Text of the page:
I’m black and Asian, and growing up I didn’t have too much to work with.
I learned that if I’m equal to someone else it means that the other person may get the opportunity over me. So I have to be better than them to get that opportunity.
That’s how I live my life.
I live by the philosophy that I can do more with less. That I can be more efficient with my time and as long as I maintain that I can outdo anyone given enough time.
I won my very first Lan when I was eight years old. I beat a bunch of teenagers and adults in Mario Kart for a hefty prize. It was then that people told me that I could really do something with video games. That I was maybe talented enough to make it.
When Overwatch came out it represented an opportunity.
There are a lot of other competitive games I could have gone into, but none of them were new.
It’s hard to get into a game that has been around for so long, so I committed to Overwatch. I knew if I went hard at the beginning I could build from the ground up. Plus, the game captured my attention like no game had done in years. I loved it.
Originally, I wanted to make a name for myself playing Overwatch on Xbox, but the pinnacle of competition is, of course, on PC.
I had hoped Blizzard would support console for the longest time, but after a year they signalled that they just weren’t interested. I wanted to be the best, so I had to switch to PC.
As long as I am surrounded by people I trust, I can be the best. And that’s exactly what I did.
Moving to PC and going into Contenders was one of the early steps of my career. Contenders has had its highs and lows and I’ve gone through Open Division three times now, making trials every time.
It was always one more step to make it to Contenders where we could finally make a name for ourselves. Where we could earn some credibility in the Overwatch community.
But as I said, highs and lows. Teammates being banned was one of the hardest things we had to deal with, multiple times. Scraping together subs and players from around the world is harder when you’re not signed to an OWL team.
In fact, everything is harder when you’re not signed to an OWL team. Being on the Montreal Rebellion makes that crystal clear to me. You no longer have to worry about things like having players play on high ping, whether or not they’re going to be there for each practice, and, of course, you now have the resources of an Overwatch League team.
Teams that are on their own in the T2 scene have to be so incredibly creative with how they manage their resources because of how scarce they are.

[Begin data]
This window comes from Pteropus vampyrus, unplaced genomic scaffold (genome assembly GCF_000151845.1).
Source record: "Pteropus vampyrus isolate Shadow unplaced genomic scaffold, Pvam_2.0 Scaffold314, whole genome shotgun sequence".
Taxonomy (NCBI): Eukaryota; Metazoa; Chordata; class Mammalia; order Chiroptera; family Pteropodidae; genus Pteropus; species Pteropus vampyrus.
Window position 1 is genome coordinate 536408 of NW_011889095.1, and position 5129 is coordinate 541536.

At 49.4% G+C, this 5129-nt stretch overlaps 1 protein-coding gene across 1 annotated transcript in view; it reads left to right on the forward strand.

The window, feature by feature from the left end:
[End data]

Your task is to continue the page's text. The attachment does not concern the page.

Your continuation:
When you’re just a bunch of players trying to make it, you can’t have the same schedule than an OWL team has. Sometimes, your teammates just have other things going on.
But if you want to compete at the same level as OWL Academy teams, you have to be there practicing as much as they do and not everyone can sacrifice that much time to Overwatch.
When I made my run in Open Division Season 2, 2018, I was incredibly happy with what we did. It was when we ran what would later become known as the infamous GOATS comp.
It’s pretty cool to me that it was our team that showed the world how influential that composition could be.
It’s surprising that no one really discovered it before us – people said it went against the original philosophy of how Overwatch was supposed to be played. Now, it’s the pinnacle of competition. You’re either good at it or you lose.
We were nobodies before that insane run, but in an instant, we changed the game. A team that no one thought would make an impact suddenly did.
Because of that run, we were noticed by Overwatch League teams, specifically the Toronto Defiant who eventually signed me and a large part of First Generation.
Going from the bottom of the barrel to where I am now is a huge step up. That accomplished one of my small goals, but there’s still the ultimate goal of making it to the Overwatch League where I can prove that I can stand toe-to-toe with the rest of the pros, all while using a controller and hybrid setup.
For all those that follow in my footsteps, I understand that it’s hard. That banging your head against that brick wall over and over can feel futile sometimes. I had my own moments of doubt after I failed to make Contenders the second time around.
It’s not shameful to chase your dream like I am, or to even quit. Everyone has their own reasons for what they do and it’s nothing to scoff at.
The T2 scene is getting better, though it still has a way to go before it’s in good shape.
It will get there one day, but you just have to remember we’re at the beginning of it right now and there will always be trial and error.
You will always struggle before you can fly.
Jeff Yabumoto assisted with the creation of this article